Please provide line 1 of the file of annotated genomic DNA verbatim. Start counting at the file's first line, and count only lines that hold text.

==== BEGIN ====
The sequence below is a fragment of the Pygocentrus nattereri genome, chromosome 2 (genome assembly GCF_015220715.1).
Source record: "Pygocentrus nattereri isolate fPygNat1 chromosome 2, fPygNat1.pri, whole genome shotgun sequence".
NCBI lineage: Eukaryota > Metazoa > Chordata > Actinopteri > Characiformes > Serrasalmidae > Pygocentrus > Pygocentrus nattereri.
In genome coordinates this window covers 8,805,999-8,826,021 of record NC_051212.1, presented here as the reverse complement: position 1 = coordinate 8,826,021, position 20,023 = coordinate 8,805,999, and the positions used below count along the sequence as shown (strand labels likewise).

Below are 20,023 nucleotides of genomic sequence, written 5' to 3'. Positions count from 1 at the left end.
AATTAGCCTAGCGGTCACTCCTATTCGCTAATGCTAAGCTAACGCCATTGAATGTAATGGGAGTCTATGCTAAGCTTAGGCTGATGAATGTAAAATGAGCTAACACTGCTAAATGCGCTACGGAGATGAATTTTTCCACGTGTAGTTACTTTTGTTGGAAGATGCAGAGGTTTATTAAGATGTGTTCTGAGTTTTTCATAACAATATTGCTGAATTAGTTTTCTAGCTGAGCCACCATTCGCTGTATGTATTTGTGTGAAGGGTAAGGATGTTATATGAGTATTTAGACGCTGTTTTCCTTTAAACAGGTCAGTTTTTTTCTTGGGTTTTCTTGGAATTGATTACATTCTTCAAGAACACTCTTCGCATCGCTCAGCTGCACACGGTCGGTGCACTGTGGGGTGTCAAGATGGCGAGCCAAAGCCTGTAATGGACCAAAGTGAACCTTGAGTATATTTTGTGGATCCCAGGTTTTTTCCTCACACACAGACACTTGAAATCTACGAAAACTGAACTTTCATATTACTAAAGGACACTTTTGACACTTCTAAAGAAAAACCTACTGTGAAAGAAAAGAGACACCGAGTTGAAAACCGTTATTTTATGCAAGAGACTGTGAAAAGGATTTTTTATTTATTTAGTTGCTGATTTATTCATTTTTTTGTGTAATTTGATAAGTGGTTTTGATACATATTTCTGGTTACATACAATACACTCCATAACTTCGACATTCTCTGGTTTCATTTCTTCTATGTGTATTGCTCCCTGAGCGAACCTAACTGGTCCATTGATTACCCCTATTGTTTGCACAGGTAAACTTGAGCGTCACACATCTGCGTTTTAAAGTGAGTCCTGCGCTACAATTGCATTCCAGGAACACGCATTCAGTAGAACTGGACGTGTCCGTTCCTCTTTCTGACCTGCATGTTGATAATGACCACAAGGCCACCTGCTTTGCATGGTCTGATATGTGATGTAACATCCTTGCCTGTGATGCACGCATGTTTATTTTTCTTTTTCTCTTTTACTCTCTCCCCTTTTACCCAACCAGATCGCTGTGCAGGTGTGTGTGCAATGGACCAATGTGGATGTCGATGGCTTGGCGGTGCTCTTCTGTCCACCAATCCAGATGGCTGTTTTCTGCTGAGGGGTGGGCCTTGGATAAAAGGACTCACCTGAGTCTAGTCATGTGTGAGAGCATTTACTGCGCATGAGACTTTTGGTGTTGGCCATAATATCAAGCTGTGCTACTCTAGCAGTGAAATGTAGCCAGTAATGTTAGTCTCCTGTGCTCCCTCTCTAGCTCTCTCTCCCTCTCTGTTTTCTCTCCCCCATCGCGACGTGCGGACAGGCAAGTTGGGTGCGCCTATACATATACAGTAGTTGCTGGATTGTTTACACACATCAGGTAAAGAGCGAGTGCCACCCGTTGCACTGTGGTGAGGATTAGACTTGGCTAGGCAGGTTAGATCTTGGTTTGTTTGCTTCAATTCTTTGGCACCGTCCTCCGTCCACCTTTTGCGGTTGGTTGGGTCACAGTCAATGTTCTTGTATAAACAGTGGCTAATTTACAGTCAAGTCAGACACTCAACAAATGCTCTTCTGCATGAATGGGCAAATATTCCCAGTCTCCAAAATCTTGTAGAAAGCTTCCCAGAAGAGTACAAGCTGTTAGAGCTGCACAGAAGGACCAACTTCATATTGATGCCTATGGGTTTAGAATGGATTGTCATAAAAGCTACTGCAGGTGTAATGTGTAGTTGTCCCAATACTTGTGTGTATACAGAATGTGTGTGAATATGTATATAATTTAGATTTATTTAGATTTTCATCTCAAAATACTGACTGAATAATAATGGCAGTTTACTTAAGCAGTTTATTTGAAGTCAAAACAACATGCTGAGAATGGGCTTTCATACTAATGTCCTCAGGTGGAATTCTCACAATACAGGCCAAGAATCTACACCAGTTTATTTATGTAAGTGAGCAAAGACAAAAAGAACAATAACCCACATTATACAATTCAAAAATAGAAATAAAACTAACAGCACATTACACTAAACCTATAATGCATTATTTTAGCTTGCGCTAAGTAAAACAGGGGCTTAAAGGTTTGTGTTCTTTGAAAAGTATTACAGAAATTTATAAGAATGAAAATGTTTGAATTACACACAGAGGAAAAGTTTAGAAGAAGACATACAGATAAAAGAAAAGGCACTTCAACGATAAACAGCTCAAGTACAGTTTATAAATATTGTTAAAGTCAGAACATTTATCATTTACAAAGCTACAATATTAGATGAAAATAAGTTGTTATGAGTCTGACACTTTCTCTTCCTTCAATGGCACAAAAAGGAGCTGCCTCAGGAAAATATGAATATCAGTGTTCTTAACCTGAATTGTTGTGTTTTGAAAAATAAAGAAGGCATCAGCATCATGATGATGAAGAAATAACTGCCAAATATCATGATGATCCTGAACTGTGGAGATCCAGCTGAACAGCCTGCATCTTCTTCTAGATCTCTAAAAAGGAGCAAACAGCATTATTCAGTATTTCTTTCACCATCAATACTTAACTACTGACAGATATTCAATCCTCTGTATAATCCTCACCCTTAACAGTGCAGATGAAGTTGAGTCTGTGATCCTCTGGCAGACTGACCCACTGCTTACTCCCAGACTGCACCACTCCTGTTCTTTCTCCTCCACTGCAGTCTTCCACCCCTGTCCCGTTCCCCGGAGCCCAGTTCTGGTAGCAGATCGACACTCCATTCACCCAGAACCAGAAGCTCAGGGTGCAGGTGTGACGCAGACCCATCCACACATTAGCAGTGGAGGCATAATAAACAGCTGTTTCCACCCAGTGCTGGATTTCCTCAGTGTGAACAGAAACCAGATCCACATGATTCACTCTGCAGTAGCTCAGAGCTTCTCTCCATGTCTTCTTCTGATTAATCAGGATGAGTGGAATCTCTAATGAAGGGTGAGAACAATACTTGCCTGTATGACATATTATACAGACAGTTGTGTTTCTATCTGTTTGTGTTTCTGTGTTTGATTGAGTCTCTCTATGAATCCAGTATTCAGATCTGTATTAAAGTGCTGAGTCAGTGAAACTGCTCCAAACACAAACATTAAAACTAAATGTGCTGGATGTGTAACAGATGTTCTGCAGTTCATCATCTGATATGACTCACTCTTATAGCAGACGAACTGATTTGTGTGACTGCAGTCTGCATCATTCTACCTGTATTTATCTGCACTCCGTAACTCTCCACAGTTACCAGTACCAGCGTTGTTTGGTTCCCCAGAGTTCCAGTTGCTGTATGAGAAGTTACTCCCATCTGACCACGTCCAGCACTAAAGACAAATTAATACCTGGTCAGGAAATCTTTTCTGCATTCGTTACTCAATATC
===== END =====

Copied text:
The sequence below is a fragment of the Pygocentrus nattereri genome, chromosome 2 (genome assembly GCF_015220715.1).